The Battle Creek, Michigan-based company also noted “productivity savings accelerated with the closing of the Direct to Store Delivery (DSD) system in US Snacks”.
A statement from the company reported a 3.6% year on year increase in net sales to $3.21bn for the quarter ended December 30, exceeding analysts’ estimates of estimate of $3.08bn.
According to Steve Cahillane, Kellogg Company’s CEO, the increase was due to productivity initiatives that boosted profit margins, including the acquisitions of RXBAR in October 2017 and Parati in December 2016, as well as the decision to move its entire snacks segment in North America from a Direct Store Delivery (DSD) system to a warehouse scheme in February 2017.
The company reported net income for the period was $428m – or $1.23 per share – compared to a net loss of $53m (15 cents per share) a year earlier as a result of the deconsolidation costs of its Venezuelan unit.
Reinvesting in core brands
Following a soft first half, "we’re pleased to report a good finish to an important year,” said Steve Cahillane, who took over from John Bryant as Kellogg Company’s CEO in September last year.
“Our transition out of Direct Store Delivery in US Snacks freed up resources that we are reinvesting behind our brands.”
He added the acquisition of RXBar gave the company a new foothold into the health and wellness arena, while the integration of Parati tripled Kellogg’s presence in Brazil.
“There is so much we can do with this new growth platform,” Cahillane noted of RXBar.
Building presence in emerging markets
“We continued to expand our emerging markets scale and presence, [including] the investment in rapid growth for our joint ventures in Africa and China; and the expansion of Pringles across the globe.
“We continued to stabilize our core developed international cereal markets, and we completed the acquisition of RXBAR, a new growth platform for us in health and wellness.”
Sales from Kellogg’s North America unit that comprises frozen foods, nutritious foods unit Kashi, and RXBAR, rose more than 9% to $412m.
Conversely sales at Kellogg’ US morning foods declined.
Coaxing cereal growth
The Corn Flakes maker’s cereals business has suffered for several years now, as fewer Americans eat breakfast cereals, opting for foods with lower sugar.
“What was the disappointing was that the cereal category did not improve on its year-to-date decline rate in Q4,” he said, adding its going to take exciting food news centered around health benefits and taste to grow this category, such as the company’s launch of Special K with probiotics in December last year.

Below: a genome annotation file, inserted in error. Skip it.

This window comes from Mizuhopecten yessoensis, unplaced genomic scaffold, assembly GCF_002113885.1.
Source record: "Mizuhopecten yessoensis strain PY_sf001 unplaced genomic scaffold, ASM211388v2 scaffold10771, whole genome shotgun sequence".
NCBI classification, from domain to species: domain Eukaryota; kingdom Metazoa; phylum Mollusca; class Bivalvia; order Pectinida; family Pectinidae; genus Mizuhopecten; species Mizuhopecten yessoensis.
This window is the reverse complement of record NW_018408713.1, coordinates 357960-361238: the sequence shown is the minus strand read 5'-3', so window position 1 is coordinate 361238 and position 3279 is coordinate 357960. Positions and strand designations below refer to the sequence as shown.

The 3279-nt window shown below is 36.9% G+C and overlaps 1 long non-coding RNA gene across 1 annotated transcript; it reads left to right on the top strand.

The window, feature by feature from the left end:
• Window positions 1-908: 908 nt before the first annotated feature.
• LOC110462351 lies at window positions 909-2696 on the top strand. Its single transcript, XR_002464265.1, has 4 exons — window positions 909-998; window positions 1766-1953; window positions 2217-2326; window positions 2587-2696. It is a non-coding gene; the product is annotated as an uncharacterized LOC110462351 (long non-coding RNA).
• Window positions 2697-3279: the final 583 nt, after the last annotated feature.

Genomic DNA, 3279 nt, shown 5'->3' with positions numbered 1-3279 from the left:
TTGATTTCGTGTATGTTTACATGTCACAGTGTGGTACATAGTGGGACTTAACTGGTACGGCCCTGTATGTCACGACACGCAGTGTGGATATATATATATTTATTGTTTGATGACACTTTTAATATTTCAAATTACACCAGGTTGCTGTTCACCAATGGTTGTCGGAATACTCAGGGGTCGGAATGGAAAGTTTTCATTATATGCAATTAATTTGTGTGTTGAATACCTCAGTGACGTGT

“So that’s where our focus is.
- Net sales down 0.7% to $12.92bn for FY 2017
- Operating profit rose 39.5% to $1.95bn for FY 2017
- Revenue was $3.21bn in Q4 compared to $3.10bn in Q4 2016.
- EPS was $0.96 in Q4 versus $0.91 in the same period last year.
“We know we can stabilize this business, we did it in 2016 and we did it this year in our other core developed cereal markets.
“We expect to see Morning Foods operating profit way down by increased commercial investment in 2018, but with gradually improving sales performance,” he said.
For 2018, Kellogg expects net sales to remain unchanged year-over-year. Adjusted earnings are forecast to increase 9% to 11%, with the recent US tax reform contributing five to six percentage points of growth.
Andrew Lazar, senior analyst of Packaged Food at Barclays commented Kellogg’s operating profit growth outlook for 2018 is not “overly aggressive and should provide flexibility for the company to reinvest behind its broader turnaround initiative. We also are curious about the broader three year outlook on sales and margin under [the company’s] new CEO.”
Pablo Zuanic, an analyst at US investment and trading firm Susquehanna International Group added: “Guidance for FY18 is mostly in line with our estimates (consensus had not adjusted for foreign exchange). Kellogg is one of the most discounted food stocks we cover, so the optionality comes from a hypothetical turnaround under the new CEO.”